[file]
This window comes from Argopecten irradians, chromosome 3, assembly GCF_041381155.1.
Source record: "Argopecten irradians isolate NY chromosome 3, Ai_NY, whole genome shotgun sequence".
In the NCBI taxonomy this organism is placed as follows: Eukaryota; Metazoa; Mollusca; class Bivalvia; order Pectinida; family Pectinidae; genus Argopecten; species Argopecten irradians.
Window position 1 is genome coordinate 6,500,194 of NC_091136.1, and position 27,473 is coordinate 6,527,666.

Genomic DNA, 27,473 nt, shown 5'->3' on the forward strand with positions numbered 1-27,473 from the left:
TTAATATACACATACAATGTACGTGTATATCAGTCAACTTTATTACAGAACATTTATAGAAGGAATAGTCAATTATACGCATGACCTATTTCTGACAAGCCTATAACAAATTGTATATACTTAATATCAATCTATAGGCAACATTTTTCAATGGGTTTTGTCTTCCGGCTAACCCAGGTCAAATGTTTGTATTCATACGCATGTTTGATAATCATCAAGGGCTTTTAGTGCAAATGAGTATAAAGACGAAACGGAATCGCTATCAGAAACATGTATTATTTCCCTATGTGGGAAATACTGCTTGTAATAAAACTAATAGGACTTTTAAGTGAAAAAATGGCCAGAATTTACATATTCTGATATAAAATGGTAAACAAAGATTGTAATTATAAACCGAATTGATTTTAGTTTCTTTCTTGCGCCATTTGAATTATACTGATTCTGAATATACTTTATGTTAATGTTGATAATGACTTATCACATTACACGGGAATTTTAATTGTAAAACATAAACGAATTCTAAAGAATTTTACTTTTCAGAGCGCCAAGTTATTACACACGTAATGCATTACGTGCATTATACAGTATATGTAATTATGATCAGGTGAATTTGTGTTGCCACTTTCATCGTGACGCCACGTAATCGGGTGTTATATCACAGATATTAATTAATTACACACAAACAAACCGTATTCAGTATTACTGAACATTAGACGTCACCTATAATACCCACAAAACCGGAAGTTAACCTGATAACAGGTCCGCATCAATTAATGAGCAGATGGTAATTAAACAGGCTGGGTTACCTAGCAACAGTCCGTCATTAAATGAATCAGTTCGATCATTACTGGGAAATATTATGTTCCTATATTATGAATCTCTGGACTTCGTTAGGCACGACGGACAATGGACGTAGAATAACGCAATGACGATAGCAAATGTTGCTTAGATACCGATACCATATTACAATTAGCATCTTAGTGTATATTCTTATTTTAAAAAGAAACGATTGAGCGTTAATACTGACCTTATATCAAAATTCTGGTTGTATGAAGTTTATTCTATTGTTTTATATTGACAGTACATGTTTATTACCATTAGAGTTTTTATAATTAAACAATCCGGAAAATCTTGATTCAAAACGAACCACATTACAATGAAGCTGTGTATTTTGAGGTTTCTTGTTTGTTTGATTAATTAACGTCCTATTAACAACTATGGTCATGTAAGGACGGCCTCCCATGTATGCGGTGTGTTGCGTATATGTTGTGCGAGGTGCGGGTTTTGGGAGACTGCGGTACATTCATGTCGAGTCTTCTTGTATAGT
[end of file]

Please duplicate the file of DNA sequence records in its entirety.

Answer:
This window comes from Argopecten irradians, chromosome 3, assembly GCF_041381155.1.
Source record: "Argopecten irradians isolate NY chromosome 3, Ai_NY, whole genome shotgun sequence".
In the NCBI taxonomy this organism is placed as follows: Eukaryota; Metazoa; Mollusca; class Bivalvia; order Pectinida; family Pectinidae; genus Argopecten; species Argopecten irradians.
Window position 1 is genome coordinate 6,500,194 of NC_091136.1, and position 27,473 is coordinate 6,527,666.

Genomic DNA, 27,473 nt, shown 5'->3' on the forward strand with positions numbered 1-27,473 from the left:
TTAATATACACATACAATGTACGTGTATATCAGTCAACTTTATTACAGAACATTTATAGAAGGAATAGTCAATTATACGCATGACCTATTTCTGACAAGCCTATAACAAATTGTATATACTTAATATCAATCTATAGGCAACATTTTTCAATGGGTTTTGTCTTCCGGCTAACCCAGGTCAAATGTTTGTATTCATACGCATGTTTGATAATCATCAAGGGCTTTTAGTGCAAATGAGTATAAAGACGAAACGGAATCGCTATCAGAAACATGTATTATTTCCCTATGTGGGAAATACTGCTTGTAATAAAACTAATAGGACTTTTAAGTGAAAAAATGGCCAGAATTTACATATTCTGATATAAAATGGTAAACAAAGATTGTAATTATAAACCGAATTGATTTTAGTTTCTTTCTTGCGCCATTTGAATTATACTGATTCTGAATATACTTTATGTTAATGTTGATAATGACTTATCACATTACACGGGAATTTTAATTGTAAAACATAAACGAATTCTAAAGAATTTTACTTTTCAGAGCGCCAAGTTATTACACACGTAATGCATTACGTGCATTATACAGTATATGTAATTATGATCAGGTGAATTTGTGTTGCCACTTTCATCGTGACGCCACGTAATCGGGTGTTATATCACAGATATTAATTAATTACACACAAACAAACCGTATTCAGTATTACTGAACATTAGACGTCACCTATAATACCCACAAAACCGGAAGTTAACCTGATAACAGGTCCGCATCAATTAATGAGCAGATGGTAATTAAACAGGCTGGGTTACCTAGCAACAGTCCGTCATTAAATGAATCAGTTCGATCATTACTGGGAAATATTATGTTCCTATATTATGAATCTCTGGACTTCGTTAGGCACGACGGACAATGGACGTAGAATAACGCAATGACGATAGCAAATGTTGCTTAGATACCGATACCATATTACAATTAGCATCTTAGTGTATATTCTTATTTTAAAAAGAAACGATTGAGCGTTAATACTGACCTTATATCAAAATTCTGGTTGTATGAAGTTTATTCTATTGTTTTATATTGACAGTACATGTTTATTACCATTAGAGTTTTTATAATTAAACAATCCGGAAAATCTTGATTCAAAACGAACCACATTACAATGAAGCTGTGTATTTTGAGGTTTCTTGTTTGTTTGATTAATTAACGTCCTATTAACAACTATGGTCATGTAAGGACGGCCTCCCATGTATGCGGTGTGTTGCGTATATGTTGTGCGAGGTGCGGGTTTTGGGAGACTGCGGTACATTCATGTCGAGTCTTCTTGTATAGT